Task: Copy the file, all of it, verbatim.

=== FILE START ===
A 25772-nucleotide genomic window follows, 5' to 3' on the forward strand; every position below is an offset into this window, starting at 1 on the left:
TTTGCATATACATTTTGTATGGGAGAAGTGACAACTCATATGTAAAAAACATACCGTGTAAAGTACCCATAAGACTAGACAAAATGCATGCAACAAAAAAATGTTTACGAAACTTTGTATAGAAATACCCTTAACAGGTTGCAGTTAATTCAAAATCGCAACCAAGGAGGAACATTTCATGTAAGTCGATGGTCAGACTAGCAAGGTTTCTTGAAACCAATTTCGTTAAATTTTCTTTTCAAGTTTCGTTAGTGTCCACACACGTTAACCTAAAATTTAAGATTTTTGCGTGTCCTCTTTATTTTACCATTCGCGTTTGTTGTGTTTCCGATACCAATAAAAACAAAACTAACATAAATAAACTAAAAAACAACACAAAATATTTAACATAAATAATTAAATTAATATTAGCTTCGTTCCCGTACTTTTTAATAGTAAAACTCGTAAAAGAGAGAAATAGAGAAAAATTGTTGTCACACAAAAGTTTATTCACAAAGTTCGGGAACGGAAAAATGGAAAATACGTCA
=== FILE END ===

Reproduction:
A 25772-nucleotide genomic window follows, 5' to 3' on the forward strand; every position below is an offset into this window, starting at 1 on the left:
TTTGCATATACATTTTGTATGGGAGAAGTGACAACTCATATGTAAAAAACATACCGTGTAAAGTACCCATAAGACTAGACAAAATGCATGCAACAAAAAAATGTTTACGAAACTTTGTATAGAAATACCCTTAACAGGTTGCAGTTAATTCAAAATCGCAACCAAGGAGGAACATTTCATGTAAGTCGATGGTCAGACTAGCAAGGTTTCTTGAAACCAATTTCGTTAAATTTTCTTTTCAAGTTTCGTTAGTGTCCACACACGTTAACCTAAAATTTAAGATTTTTGCGTGTCCTCTTTATTTTACCATTCGCGTTTGTTGTGTTTCCGATACCAATAAAAACAAAACTAACATAAATAAACTAAAAAACAACACAAAATATTTAACATAAATAATTAAATTAATATTAGCTTCGTTCCCGTACTTTTTAATAGTAAAACTCGTAAAAGAGAGAAATAGAGAAAAATTGTTGTCACACAAAAGTTTATTCACAAAGTTCGGGAACGGAAAAATGGAAAATACGTCA